What are Water Aerobics Weights?

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  • Written By: Susan Elliott
  • Edited By: C. Wilborn
  • Last Modified Date: 14 June 2019
  • Copyright Protected:
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Water aerobics is a generally safe, non-impact form of exercise. The goal is to allow the practitioner to lose weight and tone muscle while in a low impact environment. This is often accomplished with the use of resistance materials like webbed gloves, flippers, and water aerobics weights. While flippers and gloves are an essential part of water aerobics, water aerobics weights are often the best devices to use to add resistance and strength training to a regular water aerobics work out.

Some people think of water aerobics as an exercise program for the elderly, but many gyms offer water aerobics classes. Men, women, and children of all ages can benefit from water aerobics. Adding the additional resistance of weights can make this exercise more effective for toning muscles.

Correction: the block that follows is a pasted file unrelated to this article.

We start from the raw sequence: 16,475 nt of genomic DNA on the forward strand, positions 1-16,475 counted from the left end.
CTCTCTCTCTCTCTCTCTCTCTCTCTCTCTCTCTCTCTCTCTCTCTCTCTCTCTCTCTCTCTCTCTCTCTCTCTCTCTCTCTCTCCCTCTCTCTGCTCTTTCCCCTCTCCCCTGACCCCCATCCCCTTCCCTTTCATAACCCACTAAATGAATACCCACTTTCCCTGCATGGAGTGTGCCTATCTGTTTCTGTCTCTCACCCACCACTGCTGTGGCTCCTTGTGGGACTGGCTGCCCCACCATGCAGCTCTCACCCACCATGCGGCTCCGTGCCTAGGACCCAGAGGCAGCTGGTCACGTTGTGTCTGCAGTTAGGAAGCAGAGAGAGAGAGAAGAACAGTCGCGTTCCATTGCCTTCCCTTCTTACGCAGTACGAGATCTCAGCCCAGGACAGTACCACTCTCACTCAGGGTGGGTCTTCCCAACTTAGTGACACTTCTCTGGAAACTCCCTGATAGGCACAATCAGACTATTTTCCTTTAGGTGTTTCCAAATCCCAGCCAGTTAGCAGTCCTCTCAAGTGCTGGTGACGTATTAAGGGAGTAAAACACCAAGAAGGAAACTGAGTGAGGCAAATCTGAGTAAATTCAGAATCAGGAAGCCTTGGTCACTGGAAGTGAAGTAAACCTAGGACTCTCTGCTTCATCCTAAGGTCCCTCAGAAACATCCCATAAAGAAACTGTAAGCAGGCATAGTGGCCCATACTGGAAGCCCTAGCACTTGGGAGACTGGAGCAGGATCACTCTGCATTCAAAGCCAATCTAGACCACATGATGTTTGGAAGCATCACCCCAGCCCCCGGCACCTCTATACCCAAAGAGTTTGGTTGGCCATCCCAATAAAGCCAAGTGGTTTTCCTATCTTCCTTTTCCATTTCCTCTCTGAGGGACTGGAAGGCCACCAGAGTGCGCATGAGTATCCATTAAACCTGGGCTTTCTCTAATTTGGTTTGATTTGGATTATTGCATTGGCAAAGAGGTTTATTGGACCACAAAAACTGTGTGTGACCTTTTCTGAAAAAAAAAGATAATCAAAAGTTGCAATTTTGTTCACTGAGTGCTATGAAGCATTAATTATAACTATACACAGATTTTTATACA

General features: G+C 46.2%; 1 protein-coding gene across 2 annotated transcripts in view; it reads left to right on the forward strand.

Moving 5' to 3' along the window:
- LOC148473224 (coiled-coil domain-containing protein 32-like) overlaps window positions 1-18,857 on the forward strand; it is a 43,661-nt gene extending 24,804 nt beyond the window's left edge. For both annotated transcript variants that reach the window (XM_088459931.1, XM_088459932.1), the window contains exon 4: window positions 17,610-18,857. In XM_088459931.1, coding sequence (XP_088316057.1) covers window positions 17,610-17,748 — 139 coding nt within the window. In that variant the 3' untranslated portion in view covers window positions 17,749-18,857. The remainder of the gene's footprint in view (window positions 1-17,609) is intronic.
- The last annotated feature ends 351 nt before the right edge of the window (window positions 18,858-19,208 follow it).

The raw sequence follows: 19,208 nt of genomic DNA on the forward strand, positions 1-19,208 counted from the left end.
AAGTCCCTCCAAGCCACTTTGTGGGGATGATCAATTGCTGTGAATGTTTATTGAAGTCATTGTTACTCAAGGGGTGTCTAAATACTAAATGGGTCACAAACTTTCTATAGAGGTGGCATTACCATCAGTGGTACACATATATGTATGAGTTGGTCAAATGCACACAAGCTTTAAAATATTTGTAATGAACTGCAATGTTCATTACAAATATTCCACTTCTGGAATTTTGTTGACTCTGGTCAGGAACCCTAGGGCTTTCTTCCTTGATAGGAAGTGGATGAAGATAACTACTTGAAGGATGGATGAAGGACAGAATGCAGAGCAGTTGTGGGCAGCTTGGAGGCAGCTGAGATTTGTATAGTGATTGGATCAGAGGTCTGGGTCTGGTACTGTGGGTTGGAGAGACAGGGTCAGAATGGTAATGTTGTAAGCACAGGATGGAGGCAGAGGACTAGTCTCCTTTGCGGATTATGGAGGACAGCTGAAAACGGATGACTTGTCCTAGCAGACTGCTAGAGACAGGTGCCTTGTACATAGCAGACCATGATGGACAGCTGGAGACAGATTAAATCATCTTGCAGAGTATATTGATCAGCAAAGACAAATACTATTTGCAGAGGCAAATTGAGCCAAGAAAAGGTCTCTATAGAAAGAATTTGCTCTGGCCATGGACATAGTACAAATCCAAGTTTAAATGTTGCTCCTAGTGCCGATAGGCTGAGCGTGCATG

Water aerobics weights are made from a dense foam material with a porous surface. They typically resemble freehand weights. There is a foam weight on each end of the center handle bar, and the weight should be perfectly balanced. These weights come in various sizes and shapes, and the shape of the weight influences the amount of resistance that the exerciser will experience in the water.


Using weights as part of a water aerobics program is good for sculpting the upper body. There are many exercises that can be accomplished with these types of weights; the butterfly and curl are two of the most popular types of exercises performed with water aerobics weights. These exercises can be performed in the shallow end of the swimming pool or in the deep end. The water depth influences the amount of resistance that the weight has in the water. To attain a harder workout, water aerobics weights should be used in the deep end of the pool.

Water aerobics weights can also serve as flotation devices. They enable practitioners to perform exercises that might not otherwise be possible in the deep end of the swimming pool. For example, their buoyant nature allows a person to use his entire body as a counterweight during a workout. Weightlifting with water aerobics weights can actually provide the same benefit as working out with free weights outside of the water.

Novice swimmers are often encouraged to wear water safety belts while using water aerobics weights in the deep end of the swimming pool. Water safety belts may also be required when attempting complicated exercises. Experienced swimmers do not necessarily have to use a water safety belt during exercise routines.



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